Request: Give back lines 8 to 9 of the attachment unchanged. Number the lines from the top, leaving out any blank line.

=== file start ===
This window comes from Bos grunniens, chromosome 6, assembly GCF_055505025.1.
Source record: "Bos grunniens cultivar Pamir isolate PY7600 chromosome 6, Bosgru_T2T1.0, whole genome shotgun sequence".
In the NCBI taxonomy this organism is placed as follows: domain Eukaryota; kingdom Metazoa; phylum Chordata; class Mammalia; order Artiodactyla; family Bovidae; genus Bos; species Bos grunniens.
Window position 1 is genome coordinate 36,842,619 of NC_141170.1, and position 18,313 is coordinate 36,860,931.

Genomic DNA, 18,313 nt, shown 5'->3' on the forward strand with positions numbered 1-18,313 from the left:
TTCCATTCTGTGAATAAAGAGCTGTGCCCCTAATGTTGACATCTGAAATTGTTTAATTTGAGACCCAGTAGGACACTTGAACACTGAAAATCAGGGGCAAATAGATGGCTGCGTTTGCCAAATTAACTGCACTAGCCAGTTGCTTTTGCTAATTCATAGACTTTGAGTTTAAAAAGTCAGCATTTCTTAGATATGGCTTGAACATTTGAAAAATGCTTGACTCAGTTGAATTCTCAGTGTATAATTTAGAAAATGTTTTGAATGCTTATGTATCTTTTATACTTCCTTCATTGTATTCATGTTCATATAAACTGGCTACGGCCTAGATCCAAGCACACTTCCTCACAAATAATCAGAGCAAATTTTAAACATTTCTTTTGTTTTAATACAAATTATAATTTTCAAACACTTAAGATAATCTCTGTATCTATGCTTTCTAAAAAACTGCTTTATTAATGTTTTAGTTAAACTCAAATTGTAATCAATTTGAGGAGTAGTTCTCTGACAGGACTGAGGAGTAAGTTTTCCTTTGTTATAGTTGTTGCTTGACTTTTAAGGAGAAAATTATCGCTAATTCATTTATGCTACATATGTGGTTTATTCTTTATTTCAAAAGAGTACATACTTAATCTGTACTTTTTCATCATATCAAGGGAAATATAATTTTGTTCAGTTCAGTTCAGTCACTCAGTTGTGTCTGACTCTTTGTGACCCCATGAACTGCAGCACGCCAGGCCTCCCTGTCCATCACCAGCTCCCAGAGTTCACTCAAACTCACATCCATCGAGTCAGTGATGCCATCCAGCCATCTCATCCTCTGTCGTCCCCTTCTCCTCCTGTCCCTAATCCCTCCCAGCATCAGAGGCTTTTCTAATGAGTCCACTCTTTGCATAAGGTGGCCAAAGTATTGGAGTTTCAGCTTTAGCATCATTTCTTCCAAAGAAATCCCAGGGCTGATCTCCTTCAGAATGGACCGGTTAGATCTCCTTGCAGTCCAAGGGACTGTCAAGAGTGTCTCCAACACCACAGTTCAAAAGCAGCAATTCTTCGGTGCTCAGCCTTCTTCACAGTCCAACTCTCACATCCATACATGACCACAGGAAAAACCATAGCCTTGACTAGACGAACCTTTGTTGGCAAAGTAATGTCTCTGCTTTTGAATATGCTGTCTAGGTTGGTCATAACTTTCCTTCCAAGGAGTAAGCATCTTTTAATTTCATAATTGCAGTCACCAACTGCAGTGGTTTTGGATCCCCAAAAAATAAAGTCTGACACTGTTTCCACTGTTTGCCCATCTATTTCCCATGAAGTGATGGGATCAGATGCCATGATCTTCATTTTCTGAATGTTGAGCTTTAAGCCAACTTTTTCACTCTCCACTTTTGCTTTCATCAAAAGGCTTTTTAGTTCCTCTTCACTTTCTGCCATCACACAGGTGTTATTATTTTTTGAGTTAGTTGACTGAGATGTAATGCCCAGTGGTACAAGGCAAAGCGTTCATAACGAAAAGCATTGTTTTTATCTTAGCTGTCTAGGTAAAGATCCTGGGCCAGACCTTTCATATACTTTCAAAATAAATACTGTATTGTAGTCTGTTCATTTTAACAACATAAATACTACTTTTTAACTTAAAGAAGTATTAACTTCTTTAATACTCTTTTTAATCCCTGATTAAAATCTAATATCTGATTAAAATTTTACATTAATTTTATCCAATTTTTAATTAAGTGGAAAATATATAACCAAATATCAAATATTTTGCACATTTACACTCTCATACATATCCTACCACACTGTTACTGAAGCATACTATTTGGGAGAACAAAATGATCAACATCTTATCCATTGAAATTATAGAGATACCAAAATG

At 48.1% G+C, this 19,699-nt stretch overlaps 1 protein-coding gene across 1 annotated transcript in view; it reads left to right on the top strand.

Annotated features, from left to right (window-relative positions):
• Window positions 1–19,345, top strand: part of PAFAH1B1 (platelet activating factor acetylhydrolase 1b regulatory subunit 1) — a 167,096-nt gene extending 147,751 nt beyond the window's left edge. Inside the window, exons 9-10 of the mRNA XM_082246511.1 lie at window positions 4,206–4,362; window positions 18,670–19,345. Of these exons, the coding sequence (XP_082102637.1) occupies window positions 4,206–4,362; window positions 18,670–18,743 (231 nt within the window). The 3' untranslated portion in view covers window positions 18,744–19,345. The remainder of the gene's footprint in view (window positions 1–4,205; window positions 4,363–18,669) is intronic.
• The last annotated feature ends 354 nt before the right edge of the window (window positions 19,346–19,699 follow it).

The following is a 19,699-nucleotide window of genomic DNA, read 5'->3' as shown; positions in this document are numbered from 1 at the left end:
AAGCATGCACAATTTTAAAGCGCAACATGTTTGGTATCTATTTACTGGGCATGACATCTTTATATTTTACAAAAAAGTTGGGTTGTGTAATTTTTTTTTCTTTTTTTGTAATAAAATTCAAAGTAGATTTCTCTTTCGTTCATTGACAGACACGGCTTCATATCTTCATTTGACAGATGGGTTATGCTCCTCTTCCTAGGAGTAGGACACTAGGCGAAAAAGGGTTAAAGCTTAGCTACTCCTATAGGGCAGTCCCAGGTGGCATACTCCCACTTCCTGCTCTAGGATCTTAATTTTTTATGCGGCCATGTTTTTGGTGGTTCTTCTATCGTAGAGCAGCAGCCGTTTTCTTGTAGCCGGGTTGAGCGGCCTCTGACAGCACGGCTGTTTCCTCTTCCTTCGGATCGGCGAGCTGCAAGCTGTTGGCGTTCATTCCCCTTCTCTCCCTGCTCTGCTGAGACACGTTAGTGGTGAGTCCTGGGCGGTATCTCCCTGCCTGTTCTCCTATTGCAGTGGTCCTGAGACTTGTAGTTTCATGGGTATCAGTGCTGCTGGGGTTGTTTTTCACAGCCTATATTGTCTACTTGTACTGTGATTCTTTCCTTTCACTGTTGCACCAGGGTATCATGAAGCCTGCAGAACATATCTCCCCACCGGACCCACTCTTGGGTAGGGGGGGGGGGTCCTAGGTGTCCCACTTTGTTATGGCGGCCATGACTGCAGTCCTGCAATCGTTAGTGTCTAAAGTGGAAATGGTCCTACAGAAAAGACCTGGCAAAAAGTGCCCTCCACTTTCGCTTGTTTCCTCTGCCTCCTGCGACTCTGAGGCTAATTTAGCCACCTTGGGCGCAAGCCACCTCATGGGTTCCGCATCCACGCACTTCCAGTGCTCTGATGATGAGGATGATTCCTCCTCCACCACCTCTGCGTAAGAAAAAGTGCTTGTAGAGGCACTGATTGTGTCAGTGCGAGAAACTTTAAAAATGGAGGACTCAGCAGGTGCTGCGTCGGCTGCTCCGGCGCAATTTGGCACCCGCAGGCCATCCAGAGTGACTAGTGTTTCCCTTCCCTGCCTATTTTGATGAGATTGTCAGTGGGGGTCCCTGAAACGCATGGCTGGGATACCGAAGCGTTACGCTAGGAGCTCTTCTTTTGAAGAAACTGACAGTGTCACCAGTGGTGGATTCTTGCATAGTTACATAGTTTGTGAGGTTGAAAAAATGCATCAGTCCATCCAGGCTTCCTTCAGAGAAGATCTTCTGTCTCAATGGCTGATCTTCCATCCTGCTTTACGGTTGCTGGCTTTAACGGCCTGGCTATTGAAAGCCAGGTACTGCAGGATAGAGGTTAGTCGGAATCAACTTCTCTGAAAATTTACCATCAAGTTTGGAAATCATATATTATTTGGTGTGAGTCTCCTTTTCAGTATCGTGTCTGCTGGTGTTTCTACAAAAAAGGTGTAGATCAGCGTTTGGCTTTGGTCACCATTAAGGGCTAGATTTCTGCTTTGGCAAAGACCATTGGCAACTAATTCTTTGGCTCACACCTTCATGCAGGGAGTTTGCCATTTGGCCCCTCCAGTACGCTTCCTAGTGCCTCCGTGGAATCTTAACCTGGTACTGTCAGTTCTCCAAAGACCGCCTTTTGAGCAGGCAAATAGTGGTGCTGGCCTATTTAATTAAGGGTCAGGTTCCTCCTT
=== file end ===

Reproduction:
Annotated features, from left to right (window-relative positions):
• Window positions 1–19,345, top strand: part of PAFAH1B1 (platelet activating factor acetylhydrolase 1b regulatory subunit 1) — a 167,096-nt gene extending 147,751 nt beyond the window's left edge. Inside the window, exons 9-10 of the mRNA XM_082246511.1 lie at window positions 4,206–4,362; window positions 18,670–19,345. Of these exons, the coding sequence (XP_082102637.1) occupies window positions 4,206–4,362; window positions 18,670–18,743 (231 nt within the window). The 3' untranslated portion in view covers window positions 18,744–19,345. The remainder of the gene's footprint in view (window positions 1–4,205; window positions 4,363–18,669) is intronic.